UPDATE: [Medieval] Conference for Medieval Studies at Purdue University (grad) (11/1/07; 2/15-2/16/08)

full name / name of organization: 
Karen Robinson
contact email: 
krobinson@purdue.edu

Deadline has been extended.

The sixth annual Conference for Medieval Studies, a graduate student
conference sponsored by Comitatus, the Purdue Medieval Studies student
organization, will be held at Purdue University, West Lafayette, Indiana
from February 15-16, 2008. The theme for this year’s conference will be
"Authority, Authorship, and Audience in the Middle Ages."

Eve Salisbury, Associate Professor of English at Western Michigan
University, will be the plenary speaker for this year’s conference.

Our theme looks at the concept of authorship in the Middle Ages. Because
our modern understanding of authorship is quite different from the Middle
Ages, the idea of how to define authorship and who should be called an
author are questions well worth pursuing. Wrapped into the questions about
authorship are questions of authority and audience.

We are inviting 250-word abstracts for papers as well as panel proposals
from graduate students and advanced undergraduates. Individual papers
should be 15-20 minutes in length to allow time for discussion.

All facets of authorship, particularly those submissions that engage the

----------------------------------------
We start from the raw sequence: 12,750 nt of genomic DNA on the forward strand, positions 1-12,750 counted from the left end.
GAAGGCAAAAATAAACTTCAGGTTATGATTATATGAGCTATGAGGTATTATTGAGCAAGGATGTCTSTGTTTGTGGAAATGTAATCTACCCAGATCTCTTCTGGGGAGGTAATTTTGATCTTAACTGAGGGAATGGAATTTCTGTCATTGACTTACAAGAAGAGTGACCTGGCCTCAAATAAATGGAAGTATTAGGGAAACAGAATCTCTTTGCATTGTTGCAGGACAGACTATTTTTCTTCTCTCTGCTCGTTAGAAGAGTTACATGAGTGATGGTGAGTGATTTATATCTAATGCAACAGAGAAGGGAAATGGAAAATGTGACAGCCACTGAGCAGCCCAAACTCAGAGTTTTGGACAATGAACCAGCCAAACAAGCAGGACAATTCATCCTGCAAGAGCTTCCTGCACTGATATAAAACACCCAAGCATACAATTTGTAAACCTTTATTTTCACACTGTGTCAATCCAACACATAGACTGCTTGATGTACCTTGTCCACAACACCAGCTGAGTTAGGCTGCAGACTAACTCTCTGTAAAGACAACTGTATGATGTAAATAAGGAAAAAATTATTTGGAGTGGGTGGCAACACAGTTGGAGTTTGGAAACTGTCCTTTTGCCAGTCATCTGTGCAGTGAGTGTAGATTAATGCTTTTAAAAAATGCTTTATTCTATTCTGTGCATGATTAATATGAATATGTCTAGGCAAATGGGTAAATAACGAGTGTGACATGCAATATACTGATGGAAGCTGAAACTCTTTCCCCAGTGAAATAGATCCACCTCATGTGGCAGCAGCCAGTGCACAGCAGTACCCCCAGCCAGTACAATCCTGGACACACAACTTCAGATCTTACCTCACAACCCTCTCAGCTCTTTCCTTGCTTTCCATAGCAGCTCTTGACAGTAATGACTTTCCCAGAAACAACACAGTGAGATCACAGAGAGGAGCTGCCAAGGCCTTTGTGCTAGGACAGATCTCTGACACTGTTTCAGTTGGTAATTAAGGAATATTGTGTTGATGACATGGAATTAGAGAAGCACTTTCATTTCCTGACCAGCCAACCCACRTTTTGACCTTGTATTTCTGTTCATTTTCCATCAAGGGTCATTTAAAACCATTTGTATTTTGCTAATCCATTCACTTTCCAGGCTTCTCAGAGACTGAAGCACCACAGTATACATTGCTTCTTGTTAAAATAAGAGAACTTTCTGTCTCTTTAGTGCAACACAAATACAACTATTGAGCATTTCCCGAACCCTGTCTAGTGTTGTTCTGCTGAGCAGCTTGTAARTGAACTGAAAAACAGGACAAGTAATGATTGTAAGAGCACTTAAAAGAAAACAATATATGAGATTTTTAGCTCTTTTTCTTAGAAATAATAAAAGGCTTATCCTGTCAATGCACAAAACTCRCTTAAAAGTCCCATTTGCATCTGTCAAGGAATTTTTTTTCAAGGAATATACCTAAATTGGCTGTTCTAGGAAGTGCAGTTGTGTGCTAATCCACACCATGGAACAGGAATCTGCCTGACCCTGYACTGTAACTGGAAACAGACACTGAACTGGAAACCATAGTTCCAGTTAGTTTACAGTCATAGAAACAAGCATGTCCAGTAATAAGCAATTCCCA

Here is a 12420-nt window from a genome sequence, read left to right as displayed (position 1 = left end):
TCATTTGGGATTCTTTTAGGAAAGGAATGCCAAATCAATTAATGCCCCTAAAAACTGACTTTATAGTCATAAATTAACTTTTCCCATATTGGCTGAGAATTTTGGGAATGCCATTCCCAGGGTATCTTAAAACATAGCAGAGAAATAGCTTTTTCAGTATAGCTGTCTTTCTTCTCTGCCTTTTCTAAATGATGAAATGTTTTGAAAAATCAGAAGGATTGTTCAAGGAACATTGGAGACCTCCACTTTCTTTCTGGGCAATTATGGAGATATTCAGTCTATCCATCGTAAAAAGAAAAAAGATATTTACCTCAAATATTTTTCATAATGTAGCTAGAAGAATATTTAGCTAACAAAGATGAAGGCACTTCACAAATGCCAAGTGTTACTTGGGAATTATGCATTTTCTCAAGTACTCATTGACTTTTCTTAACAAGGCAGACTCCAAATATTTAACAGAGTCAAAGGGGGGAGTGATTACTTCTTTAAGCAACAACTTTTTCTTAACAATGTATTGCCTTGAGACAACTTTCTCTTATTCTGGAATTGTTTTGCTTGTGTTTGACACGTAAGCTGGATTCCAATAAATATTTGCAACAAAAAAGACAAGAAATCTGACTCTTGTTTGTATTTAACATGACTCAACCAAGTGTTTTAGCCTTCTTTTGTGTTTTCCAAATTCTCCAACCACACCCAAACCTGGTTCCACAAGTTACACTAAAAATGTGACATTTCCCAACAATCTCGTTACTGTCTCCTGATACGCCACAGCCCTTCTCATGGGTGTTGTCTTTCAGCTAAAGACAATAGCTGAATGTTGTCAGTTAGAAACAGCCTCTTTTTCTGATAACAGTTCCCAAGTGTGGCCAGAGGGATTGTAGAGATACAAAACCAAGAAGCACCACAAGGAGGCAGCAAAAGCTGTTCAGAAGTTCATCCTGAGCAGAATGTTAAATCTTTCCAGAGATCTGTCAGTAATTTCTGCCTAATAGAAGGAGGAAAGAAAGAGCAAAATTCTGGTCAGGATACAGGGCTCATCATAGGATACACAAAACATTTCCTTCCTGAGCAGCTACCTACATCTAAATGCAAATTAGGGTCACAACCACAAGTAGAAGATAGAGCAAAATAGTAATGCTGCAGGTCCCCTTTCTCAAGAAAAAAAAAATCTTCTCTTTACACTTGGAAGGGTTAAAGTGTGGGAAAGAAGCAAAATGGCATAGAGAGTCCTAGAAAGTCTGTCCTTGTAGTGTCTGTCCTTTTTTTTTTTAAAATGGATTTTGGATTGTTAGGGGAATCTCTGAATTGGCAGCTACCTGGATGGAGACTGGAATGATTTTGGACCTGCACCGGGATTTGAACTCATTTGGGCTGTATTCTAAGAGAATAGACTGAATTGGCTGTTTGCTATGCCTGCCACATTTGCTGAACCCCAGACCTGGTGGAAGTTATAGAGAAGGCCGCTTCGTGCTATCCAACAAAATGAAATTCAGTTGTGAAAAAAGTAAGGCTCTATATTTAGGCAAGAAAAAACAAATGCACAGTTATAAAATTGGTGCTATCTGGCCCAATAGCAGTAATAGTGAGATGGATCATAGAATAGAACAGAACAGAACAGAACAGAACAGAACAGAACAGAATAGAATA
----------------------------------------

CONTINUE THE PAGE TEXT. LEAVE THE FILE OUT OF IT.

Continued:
concept of authorship through art, architecture, gender, historical
documentation, manuscript creation, or literature are particularly welcome.
Possible topics might include but are not limited to the following:
- How has a particular author(s) used source material to establish another
meaning for the text?
- How is authorship defined when looking at an artifact that is not text-based?
- How does gender affect both author and authority? Does gender affect the
power structures of a work?
- Who had the authority to write about religious topics? What happened when
someone outside those bounds wrote "authoritatively" about religion?
- What political agendas might an author/artist/designer have?
- How does knowing the authorship (and potential bias) of a writer of a
historical chronicle affect the reading of that chronicle?

Due Date for Abstracts: November 1, 2007

Please send all abstracts to:
Karen Robinson
krobinson_at_purdue.edu (preferred)
Purdue University
Department of English
500 Oval Drive
West Lafayette, IN 47907-2038

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Received on Wed Oct 17 2007 - 08:47:31 EDT

cfp categories: 
medieval